At its annual conference, the KIT Climate and Environment Center will present latest research results. The keynote speech will be made by Professor Frank Schilling, Head of the Petrophysics Division of the Institute of Applied Geosciences (AGW) of KIT. His subject will be “Georesources – Protecting the Environment or Exporting Risks.” Among others, Schilling will speak about CO2 separation and storage, shale gas, geothermal energy, and mineral resources. A poster exhibition at the conference will cover doctoral theses that are presently being written at the GRACE Graduate School. At GRACE, the KIT Climate and Environment Center, together with the University of Darmstadt and the ESADE Business School, Barcelona, conveys specific and interdisciplinary knowledge as well as key qualifications to doctoral students.

 

Program: Annual Conference of the KIT Climate and Environment Center

Wednesday, July 09, 2014, 16.30 hrs, Tulla Lecture Hall (building 11.40), KIT Campus South

 

Welcome Addresses
Professor Detlef Löhe, KIT Vice President for Research and Information
Dr. Frank Mentrup, Lord Mayor of the City of Karlsruhe
Michael Huber, Chief Executive Officer of the Sparkasse Karlsruhe Ettlingen

 

2013 Sparkasse Environmental Awards Ceremony and Short Presentations by the Winners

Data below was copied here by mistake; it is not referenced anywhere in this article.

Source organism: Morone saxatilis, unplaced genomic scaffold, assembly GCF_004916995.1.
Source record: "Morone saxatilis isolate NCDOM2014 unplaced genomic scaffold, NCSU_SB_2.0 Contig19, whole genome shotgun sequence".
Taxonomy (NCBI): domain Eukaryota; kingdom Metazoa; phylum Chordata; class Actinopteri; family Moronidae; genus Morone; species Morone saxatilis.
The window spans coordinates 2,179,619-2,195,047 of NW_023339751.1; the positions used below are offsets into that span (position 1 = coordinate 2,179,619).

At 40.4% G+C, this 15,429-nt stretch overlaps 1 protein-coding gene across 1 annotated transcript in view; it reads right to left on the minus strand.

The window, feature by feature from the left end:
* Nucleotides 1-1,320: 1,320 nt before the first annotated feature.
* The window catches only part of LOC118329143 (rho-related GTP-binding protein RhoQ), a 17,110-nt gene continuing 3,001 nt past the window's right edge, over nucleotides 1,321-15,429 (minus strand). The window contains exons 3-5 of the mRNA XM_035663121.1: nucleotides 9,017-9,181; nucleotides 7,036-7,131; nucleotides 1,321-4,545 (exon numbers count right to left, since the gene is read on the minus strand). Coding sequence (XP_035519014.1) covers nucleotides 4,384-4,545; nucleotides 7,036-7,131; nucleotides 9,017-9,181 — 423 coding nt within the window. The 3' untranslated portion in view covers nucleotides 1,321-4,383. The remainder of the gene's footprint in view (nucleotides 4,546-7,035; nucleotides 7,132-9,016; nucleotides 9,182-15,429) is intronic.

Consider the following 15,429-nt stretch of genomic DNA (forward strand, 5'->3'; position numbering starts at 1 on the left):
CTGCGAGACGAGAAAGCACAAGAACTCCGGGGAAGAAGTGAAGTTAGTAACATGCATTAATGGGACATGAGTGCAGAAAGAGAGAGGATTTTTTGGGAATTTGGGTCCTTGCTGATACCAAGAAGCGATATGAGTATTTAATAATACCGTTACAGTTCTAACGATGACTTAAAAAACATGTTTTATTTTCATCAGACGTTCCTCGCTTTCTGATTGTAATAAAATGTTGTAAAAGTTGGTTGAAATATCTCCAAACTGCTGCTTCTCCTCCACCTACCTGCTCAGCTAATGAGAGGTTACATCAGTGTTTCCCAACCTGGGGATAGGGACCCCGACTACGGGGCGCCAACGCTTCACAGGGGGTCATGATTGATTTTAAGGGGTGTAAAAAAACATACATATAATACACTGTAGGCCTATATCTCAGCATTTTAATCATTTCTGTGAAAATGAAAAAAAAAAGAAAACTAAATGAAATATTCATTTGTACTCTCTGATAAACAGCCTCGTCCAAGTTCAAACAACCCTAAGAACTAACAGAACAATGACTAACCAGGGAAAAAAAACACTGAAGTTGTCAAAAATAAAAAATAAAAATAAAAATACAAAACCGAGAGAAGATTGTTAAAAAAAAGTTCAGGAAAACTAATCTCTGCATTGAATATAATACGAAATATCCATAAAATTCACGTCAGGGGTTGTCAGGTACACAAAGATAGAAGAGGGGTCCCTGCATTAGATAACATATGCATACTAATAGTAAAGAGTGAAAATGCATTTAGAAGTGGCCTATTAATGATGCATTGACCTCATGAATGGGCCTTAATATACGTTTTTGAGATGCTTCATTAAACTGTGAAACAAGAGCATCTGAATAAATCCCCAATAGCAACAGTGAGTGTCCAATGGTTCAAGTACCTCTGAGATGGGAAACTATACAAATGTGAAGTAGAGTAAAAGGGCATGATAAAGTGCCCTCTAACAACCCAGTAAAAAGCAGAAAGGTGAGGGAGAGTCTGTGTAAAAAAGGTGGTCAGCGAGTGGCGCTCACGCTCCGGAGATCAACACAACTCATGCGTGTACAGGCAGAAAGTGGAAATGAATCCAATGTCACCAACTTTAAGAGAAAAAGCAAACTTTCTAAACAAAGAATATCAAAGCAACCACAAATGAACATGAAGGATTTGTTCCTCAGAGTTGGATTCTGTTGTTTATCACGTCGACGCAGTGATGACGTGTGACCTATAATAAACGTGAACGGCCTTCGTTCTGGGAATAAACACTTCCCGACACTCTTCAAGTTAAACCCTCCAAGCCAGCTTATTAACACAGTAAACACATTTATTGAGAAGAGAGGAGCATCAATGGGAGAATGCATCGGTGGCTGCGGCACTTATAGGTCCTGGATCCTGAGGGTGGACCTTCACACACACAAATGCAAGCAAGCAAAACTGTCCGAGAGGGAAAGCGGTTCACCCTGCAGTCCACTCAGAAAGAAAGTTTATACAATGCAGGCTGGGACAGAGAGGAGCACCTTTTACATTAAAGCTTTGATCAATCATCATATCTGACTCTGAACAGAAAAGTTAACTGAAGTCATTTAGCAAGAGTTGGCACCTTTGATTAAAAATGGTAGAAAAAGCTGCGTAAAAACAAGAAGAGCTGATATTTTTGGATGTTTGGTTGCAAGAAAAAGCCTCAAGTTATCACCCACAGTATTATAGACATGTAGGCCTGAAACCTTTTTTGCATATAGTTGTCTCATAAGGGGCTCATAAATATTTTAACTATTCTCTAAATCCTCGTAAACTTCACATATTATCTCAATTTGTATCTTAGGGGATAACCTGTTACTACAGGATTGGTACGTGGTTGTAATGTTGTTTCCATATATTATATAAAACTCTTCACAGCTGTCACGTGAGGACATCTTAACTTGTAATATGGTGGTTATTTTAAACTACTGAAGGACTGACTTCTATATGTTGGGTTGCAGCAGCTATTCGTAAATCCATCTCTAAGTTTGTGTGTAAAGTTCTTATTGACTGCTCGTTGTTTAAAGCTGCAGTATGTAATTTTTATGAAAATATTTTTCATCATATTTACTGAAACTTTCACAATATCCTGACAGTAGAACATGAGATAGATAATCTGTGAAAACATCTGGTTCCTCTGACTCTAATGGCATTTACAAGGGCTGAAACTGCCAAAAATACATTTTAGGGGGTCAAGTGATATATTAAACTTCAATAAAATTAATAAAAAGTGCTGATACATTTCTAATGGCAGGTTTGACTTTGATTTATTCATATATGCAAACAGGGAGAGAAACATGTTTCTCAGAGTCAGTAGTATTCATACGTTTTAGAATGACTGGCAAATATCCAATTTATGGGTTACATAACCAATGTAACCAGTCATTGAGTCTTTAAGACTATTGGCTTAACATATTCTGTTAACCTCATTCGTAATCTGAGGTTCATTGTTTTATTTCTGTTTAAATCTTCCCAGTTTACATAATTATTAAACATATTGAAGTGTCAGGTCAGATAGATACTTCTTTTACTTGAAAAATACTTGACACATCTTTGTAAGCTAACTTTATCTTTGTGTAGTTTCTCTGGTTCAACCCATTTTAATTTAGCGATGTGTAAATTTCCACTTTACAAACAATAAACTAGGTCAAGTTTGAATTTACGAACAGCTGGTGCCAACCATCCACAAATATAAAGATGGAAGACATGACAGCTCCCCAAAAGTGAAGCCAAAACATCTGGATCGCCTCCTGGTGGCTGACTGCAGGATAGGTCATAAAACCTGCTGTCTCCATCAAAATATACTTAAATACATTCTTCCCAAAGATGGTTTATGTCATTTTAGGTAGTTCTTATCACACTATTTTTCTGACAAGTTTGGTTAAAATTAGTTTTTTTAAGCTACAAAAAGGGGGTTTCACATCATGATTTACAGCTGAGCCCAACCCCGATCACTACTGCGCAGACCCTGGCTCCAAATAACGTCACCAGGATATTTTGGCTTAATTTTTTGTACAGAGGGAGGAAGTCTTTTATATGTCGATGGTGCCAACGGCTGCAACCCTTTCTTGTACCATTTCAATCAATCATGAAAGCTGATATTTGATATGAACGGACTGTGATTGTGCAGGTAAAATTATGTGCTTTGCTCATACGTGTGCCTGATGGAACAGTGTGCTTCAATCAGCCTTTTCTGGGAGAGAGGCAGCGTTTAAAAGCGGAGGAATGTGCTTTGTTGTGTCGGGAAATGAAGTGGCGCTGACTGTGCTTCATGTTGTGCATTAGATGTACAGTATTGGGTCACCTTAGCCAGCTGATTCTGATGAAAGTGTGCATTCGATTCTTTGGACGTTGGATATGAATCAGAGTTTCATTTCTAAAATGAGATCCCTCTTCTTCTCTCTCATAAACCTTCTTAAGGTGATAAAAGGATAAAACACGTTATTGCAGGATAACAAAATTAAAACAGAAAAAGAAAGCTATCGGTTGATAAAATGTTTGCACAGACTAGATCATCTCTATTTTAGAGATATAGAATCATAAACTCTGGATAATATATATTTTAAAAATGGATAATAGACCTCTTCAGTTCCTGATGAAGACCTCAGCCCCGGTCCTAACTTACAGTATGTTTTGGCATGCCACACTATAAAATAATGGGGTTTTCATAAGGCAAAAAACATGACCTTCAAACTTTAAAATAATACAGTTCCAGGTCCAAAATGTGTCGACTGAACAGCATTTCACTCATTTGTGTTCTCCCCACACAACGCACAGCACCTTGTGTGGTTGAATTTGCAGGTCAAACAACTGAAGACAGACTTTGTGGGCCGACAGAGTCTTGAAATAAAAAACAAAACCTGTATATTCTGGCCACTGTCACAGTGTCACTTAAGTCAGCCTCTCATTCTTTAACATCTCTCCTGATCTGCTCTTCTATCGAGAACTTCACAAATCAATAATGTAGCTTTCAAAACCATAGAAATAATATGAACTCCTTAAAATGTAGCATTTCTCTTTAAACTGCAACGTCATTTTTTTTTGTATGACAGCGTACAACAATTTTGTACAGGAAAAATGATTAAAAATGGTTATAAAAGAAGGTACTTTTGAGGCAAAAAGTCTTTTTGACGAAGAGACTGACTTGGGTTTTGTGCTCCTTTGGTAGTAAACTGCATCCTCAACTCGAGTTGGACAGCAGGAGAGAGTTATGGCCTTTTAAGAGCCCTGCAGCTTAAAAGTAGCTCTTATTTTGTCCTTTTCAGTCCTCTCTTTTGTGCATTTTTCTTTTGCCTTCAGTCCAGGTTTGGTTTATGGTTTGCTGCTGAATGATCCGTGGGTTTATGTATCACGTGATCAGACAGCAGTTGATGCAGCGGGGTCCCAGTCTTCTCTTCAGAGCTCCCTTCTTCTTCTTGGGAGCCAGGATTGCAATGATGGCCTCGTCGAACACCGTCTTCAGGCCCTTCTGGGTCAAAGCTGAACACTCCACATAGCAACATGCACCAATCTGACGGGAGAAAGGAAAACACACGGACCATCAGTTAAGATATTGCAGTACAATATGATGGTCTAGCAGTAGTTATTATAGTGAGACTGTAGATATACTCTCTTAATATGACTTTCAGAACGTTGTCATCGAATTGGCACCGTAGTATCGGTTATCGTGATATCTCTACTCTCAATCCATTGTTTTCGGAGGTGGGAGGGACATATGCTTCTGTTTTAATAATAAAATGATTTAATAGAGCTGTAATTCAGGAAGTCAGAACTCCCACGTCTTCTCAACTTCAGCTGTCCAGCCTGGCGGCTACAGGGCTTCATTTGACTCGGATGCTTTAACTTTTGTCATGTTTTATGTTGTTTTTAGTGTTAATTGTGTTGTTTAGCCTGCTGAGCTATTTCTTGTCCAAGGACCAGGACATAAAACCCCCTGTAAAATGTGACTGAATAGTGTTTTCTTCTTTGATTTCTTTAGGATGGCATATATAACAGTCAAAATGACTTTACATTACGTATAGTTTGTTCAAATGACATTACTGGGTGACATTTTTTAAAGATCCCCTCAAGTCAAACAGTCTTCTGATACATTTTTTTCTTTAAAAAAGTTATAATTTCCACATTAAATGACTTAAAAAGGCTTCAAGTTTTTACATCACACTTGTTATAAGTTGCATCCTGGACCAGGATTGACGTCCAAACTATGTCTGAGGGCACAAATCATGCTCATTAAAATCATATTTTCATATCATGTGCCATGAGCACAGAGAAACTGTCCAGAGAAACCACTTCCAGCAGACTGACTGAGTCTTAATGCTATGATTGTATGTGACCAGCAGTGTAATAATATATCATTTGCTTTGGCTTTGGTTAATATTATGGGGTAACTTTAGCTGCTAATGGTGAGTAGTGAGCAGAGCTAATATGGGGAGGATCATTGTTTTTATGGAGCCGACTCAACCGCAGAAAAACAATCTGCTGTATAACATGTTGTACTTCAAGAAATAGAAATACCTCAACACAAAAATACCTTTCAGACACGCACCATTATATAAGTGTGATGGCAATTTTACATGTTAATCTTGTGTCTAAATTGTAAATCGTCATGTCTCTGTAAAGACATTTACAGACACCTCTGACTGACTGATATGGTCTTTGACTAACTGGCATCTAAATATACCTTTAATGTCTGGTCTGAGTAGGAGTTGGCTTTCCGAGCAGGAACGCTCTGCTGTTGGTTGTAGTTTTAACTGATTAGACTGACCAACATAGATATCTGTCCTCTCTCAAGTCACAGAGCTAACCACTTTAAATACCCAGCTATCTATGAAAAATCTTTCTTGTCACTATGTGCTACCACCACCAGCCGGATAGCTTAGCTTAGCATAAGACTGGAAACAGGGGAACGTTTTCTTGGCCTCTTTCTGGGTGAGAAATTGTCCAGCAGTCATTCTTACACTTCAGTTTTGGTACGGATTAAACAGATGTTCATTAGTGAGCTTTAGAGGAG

Franz Dichgans
Numerical Modeling of a Close-to-nature Riverbed Slide
Dr. Jan Ungelenk
Tin Tungstate – A Solar Activable Photocatalyst
Dr. Frederik Trippe
Technico-economic Assessment of Process Configurations Other than the Production of Biomass-to-liquid (BtL) Fuels and Chemicals

 

News of the KIT Climate and Environment Center
Professor Johannes Orphal
Scientific Spokesman of KIT’s Climate and Environment Center

 

Keynote Speech: Georesources – Protecting the Environment or Exporting Risks
Professor Frank Schilling, Institute of Applied Geosciences

 

Reception with snacks and music and
Poster session about GRACE doctoral theses

 

The KIT Climate and Environment Center develops strategies and technologies to secure the natural bases of life. For this purpose, 660 employees of 32 institutes produce fundamental and application-oriented knowledge relating to climate and environmental change. It is not only aimed at eliminating the causes of environmental problems, but increasingly at adapting to changed conditions.

 

Being “The Research University in the Helmholtz Association”, KIT creates and imparts knowledge for the society and the environment. It is the objective to make significant contributions to the global challenges in the fields of energy, mobility, and information. For this, about 9,300 employees cooperate in a broad range of disciplines in natural sciences, engineering sciences, economics, and the humanities and social sciences. KIT prepares its 24,400 students for responsible tasks in society, industry, and science by offering research-based study programs. Innovation efforts at KIT build a bridge between important scientific findings and their application for the benefit of society, economic prosperity, and the preservation of our natural basis of life. KIT is one of the German universities of excellence.

or, 03.07.2014
Monika Landgraf
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Phone: +49 721 608-41150